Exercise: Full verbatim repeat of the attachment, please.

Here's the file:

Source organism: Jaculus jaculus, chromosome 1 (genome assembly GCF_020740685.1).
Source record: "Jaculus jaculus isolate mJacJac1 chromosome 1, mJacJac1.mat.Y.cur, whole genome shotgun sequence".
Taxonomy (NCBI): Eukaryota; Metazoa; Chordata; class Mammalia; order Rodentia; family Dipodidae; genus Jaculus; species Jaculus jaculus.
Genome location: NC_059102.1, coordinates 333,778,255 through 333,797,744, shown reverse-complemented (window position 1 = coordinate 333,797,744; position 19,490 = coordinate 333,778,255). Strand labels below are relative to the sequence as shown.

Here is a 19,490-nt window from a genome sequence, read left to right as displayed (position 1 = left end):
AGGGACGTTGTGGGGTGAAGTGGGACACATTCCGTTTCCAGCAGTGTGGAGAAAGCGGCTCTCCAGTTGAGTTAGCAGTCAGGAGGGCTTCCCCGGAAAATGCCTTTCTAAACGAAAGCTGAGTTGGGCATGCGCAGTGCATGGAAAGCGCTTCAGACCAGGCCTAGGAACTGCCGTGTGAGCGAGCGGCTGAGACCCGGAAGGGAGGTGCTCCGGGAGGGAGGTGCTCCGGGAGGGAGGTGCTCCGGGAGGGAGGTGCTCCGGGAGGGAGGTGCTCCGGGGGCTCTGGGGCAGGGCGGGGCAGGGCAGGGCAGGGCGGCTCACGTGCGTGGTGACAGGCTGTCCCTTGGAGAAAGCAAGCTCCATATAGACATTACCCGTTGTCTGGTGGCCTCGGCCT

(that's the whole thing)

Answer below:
Source organism: Jaculus jaculus, chromosome 1 (genome assembly GCF_020740685.1).
Source record: "Jaculus jaculus isolate mJacJac1 chromosome 1, mJacJac1.mat.Y.cur, whole genome shotgun sequence".
Taxonomy (NCBI): Eukaryota; Metazoa; Chordata; class Mammalia; order Rodentia; family Dipodidae; genus Jaculus; species Jaculus jaculus.
Genome location: NC_059102.1, coordinates 333,778,255 through 333,797,744, shown reverse-complemented (window position 1 = coordinate 333,797,744; position 19,490 = coordinate 333,778,255). Strand labels below are relative to the sequence as shown.

Here is a 19,490-nt window from a genome sequence, read left to right as displayed (position 1 = left end):
AGGGACGTTGTGGGGTGAAGTGGGACACATTCCGTTTCCAGCAGTGTGGAGAAAGCGGCTCTCCAGTTGAGTTAGCAGTCAGGAGGGCTTCCCCGGAAAATGCCTTTCTAAACGAAAGCTGAGTTGGGCATGCGCAGTGCATGGAAAGCGCTTCAGACCAGGCCTAGGAACTGCCGTGTGAGCGAGCGGCTGAGACCCGGAAGGGAGGTGCTCCGGGAGGGAGGTGCTCCGGGAGGGAGGTGCTCCGGGAGGGAGGTGCTCCGGGAGGGAGGTGCTCCGGGGGCTCTGGGGCAGGGCGGGGCAGGGCAGGGCAGGGCGGCTCACGTGCGTGGTGACAGGCTGTCCCTTGGAGAAAGCAAGCTCCATATAGACATTACCCGTTGTCTGGTGGCCTCGGCCT